Macro Counting – Pros and Cons
Nutrition has come into sharp focus over the last couple of years and with it has come many different approaches to how we learn and how we educate about nutrition. One popular form of nutrition coaching is macronutrient counting or “if it fits your macros” as it’s also known as. In simple terms what this means is splitting your macronutrients, which are carbohydrate, fat and protein into specific daily targets or percentages to meet a calorie target. The calorie target is often to create a deficit for fat loss but it can also be used to achieve a calorie surplus for building lean mass or indeed just to maintain a calorie balance.
An example of a macronutrient split
Carbohydrate 300g = 1200 calories
Fat: 80 g = 720 calories
Protein: 200g = 800 calories
Total calories = 2720
The main advantages of this form of nutrition education are as follows:
- Better understanding of calories and macronutrients in food
- Improves accountability and helps people stay on track with their specific nutrition plan
- Can help people more effectively and efficiently achieve body composition goals
- It provides a simple format for people to follow
What to be conscious of when counting your macros
The issue that can arise with macro counting is that it doesn’t focus on sound habit formation, food quality and micronutrients, or how food makes you feel. Some people adopt the approach of eating whatever they like as long as it ‘fits their macros’. You can achieve a calorie deficit, balance or surplus from any type of food but choosing nutritious foods like fruit, vegetables, nuts and seeds will benefit your long term health while processed foods like sweets, ice-cream and biscuits certainly won’t contribute much nutrients to your body and keep you feeling energised. As you well know I am a firm believer in the skills of cooking, investing in food preparation and sharing recipe ideas. Eating a nourishing meal should always be your first priority with the next focus being on whether it includes the sufficient protein, appropriate carbohydrate and fats.
Optimum nutrition is also about variety, how strong our immune system is, eating to our likes and how vibrant and energetic we feel from eating food we enjoy. All of those things are fundamental and relate directly back to our lifestyles and nutrition. Food is significantly more than a number and it certainly must be enjoyed. If you are meticulously counting the macronutrients that you eat it can cause frustration and take away from your meal. There are situations where a person only focuses on tracking their macronutrients and not working on the broader aspects of their relationship with food and their habits and it can often happen that they miss the bigger picture with nutrition. They become too focused on specific nutrients and it can actually damage their relationship with food, and may even develop into an obsession.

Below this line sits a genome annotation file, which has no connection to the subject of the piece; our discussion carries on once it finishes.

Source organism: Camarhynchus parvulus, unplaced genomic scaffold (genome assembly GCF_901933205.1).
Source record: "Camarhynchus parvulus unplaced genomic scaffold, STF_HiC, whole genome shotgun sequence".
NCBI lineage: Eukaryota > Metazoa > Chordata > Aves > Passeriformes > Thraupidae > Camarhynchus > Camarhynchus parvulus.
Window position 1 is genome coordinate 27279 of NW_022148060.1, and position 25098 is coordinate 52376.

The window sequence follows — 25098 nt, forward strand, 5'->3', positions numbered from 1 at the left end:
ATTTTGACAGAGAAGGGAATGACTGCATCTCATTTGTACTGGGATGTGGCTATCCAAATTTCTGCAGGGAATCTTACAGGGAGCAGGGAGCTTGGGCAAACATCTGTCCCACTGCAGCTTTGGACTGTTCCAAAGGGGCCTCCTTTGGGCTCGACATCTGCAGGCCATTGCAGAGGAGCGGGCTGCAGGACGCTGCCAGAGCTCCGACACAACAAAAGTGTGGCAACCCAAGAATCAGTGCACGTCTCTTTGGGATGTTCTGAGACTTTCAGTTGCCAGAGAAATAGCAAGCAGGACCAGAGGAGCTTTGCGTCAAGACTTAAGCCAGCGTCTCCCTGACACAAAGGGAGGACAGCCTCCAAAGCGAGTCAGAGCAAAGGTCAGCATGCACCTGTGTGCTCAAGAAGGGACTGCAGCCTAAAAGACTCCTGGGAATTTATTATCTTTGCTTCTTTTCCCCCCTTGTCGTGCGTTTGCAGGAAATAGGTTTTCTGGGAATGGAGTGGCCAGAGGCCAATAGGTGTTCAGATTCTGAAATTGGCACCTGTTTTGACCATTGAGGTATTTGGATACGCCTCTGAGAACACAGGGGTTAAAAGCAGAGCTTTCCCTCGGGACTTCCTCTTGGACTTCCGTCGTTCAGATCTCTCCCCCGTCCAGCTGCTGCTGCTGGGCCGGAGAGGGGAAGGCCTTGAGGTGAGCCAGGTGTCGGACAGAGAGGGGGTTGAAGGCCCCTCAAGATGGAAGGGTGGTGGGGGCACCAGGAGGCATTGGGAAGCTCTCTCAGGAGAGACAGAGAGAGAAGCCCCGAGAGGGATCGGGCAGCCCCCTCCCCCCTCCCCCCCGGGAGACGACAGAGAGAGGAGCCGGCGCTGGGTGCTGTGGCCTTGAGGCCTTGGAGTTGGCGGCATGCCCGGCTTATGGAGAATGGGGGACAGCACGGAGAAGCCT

Nutrition information on daveynutrition
If you have read my book or if you are a PRO member on my website you will see that there is a calculator to calculate your specific need for calories and macronutrients and all my recipes and meal plans have detailed nutrition information. This is for a few key reasons that centre around education; firstly, it helps you understand your specific daily energy and macronutrients needs, secondly, it helps you to understand how each recipe fits your goal and thirdly, it helps you understand exactly what types and how much of each food to eat to achieve a goal. The advantage of using these tools as a PRO member is that you have total flexibility to choose recipes that you like and are nutrient dense. It also encourages sound habit formation because you prepare and cook your own meals, and this means you are fully invested in your overall nutrition and not just the numbers associated with the food you are eating.
Macros in elite sport and how it can work positively
If I was to take the average athlete that I work with, even at the very, very top level, intermittently they may track just to make sure that they’re meeting their needs for energy, carbohydrates, protein and fats on a daily basis or indeed in preparation for competition. It isn’t something that they do on a consistent basis. If somebody wants to self-educate or keep themselves accountable, journaling or tracking is a great little exercise to do. But it’s certainly not necessary if people have a good handle on their nutrition and they are comfortable with their body-composition. If you are to use tracking your macronutrients for either education or accountability it is worth looking at other behaviours too. Using a journal to plan your week and review your nutrition is an effective way to reflect on your overall lifestyle and help you to consider the whole picture for sustainable health and performance practice.
If you are getting sufficient physical activity, you are an optimum weight, you are eating a sufficient variety of nutritious foods and you are in good health then you certainly don’t need to obsess about tracking your foods. However if you want to improve your understanding of macronutrients and what foods provide you with different nutrients or if you want to create a level of accountability then tracking your macronutrients can be used, particularly for a short to medium term period. The major advantage of using the daveynutrition meal plans is that it makes planning and alignment of your nutrition to your goals very simple. It encourages people to form the essential habits associated with achieving long term health and wellbeing like nutrition education, food preparation, and cooking. Finally you can achieve your health or performance goals by eating delicious simple to prepare meals!